The quality or state of being noble; nobility or grandeur (noun)
Examples of word nobleness
'And year by year,' said Harding, 'I watched to see whether the direst want could bring you to humbleness, and saw you only grow in nobleness; and year by year I lay in wait for my four-footed quarry each Midsummer Eve beside the Wishing-Pool, and saw it grow in kingliness.
I am already considered by the French nobility as Thomas de Longueville; you may personate the Red Reaver: Scotland does not yet know that he was slain; and the reputation of his valor and a certain nobleness in his wild warfare having placed him, in the estimation of our shores, rather in the light of one of their own island sea-kings than in that of his real character – a gallant, though fierce pirate, – the aid of his name would bring no evil odor to our joint appearance.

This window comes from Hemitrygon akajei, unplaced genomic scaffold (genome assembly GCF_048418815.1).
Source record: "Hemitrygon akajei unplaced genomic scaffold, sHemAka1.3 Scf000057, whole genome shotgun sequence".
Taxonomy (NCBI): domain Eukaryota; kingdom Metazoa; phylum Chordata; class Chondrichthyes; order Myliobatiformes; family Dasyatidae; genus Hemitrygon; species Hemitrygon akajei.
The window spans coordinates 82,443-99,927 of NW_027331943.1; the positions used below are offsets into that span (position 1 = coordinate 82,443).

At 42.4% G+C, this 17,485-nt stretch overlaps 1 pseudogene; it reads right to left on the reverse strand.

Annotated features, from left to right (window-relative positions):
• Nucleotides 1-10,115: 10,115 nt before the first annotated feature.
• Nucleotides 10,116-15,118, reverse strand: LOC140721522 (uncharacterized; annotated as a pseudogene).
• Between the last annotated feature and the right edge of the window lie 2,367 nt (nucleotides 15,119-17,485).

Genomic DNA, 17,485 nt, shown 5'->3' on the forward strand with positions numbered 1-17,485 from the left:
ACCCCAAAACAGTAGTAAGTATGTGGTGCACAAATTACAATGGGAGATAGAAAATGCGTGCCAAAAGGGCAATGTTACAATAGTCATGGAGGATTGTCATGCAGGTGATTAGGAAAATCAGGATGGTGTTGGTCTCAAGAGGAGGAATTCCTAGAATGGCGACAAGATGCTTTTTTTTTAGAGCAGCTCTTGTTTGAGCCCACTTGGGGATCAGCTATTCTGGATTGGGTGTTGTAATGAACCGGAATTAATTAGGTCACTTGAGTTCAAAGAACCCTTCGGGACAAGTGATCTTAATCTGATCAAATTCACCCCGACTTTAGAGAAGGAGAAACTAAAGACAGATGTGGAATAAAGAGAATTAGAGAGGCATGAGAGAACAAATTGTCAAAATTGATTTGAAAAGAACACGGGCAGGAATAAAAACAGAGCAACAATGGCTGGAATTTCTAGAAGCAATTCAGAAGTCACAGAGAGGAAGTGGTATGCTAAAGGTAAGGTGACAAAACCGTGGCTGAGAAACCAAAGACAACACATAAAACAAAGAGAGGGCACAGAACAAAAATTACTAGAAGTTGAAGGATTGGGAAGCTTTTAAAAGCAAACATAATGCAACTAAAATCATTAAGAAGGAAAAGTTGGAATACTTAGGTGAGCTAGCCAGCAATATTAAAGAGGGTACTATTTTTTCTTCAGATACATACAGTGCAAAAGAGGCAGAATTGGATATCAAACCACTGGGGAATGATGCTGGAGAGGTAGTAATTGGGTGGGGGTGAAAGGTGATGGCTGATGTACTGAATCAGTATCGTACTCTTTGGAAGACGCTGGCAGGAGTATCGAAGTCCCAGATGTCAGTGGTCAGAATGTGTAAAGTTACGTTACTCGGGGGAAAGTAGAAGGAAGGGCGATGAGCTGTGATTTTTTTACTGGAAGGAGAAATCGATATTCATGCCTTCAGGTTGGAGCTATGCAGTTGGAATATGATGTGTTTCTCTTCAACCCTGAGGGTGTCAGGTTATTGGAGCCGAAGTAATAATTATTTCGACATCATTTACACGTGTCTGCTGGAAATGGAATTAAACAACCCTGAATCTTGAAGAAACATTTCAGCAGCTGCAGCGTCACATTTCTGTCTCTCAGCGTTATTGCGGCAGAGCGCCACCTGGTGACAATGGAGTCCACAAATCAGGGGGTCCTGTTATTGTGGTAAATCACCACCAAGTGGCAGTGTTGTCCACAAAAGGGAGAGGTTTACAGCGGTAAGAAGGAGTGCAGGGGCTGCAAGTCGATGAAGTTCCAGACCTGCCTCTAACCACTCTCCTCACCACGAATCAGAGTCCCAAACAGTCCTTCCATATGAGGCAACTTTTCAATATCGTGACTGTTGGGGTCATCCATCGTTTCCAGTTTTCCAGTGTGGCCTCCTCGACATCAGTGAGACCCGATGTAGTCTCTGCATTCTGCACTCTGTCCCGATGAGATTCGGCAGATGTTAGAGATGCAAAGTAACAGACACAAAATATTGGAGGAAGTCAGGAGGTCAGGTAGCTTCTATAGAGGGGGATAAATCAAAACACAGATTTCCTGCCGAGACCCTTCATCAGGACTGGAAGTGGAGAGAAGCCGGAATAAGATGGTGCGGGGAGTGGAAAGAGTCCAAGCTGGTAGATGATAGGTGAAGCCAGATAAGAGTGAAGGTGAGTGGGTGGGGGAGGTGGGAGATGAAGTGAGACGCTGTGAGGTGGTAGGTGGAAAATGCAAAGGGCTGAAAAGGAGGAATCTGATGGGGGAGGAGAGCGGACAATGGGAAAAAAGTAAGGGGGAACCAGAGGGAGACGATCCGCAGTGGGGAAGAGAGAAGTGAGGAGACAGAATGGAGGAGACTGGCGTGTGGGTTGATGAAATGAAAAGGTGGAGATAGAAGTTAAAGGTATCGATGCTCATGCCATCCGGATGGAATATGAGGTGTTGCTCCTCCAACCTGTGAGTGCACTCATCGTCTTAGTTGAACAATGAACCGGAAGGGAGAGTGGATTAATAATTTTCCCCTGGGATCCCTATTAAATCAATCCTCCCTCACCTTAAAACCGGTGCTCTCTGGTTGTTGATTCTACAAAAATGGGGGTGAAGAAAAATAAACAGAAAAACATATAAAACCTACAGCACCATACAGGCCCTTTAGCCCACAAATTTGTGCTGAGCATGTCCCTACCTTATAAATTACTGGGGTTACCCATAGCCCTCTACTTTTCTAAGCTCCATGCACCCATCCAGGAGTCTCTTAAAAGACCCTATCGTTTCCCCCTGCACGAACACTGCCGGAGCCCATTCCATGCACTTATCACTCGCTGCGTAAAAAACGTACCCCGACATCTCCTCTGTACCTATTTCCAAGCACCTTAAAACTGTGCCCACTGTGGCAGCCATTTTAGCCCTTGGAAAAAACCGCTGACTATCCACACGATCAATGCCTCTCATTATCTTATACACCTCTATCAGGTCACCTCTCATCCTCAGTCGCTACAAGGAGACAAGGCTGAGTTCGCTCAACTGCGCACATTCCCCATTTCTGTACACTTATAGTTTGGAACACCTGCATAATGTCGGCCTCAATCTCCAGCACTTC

"And year by year," said Harding, "I watched to see whether the direst want could bring you to humbleness, and saw you only grow in nobleness; and year by year I lay in wait for my four-footed quarry each Midsummer Eve beside the Wishing-Pool, and saw it grow in kingliness.
How great the sin of seizing on this very time, when special efforts are being made to enlist the world's sympathies in behalf of the millions of our robbed, outraged, crushed countrymen -- how great the sin, of seizing on such a time to attempt to neutralize those efforts, by ascribing to the oppressors of these millions a characteristic "nobleness" -- "enthusiastic attachment to personal right" -- "disinterestedness which has always marked the southern character" -- and a superiority to all others "in making any sacrifice for the public good!"
"A gentleman of blood is defined to descend of three descents of nobleness, that is to saie, of name and of armes both by father and mother" (p. 161).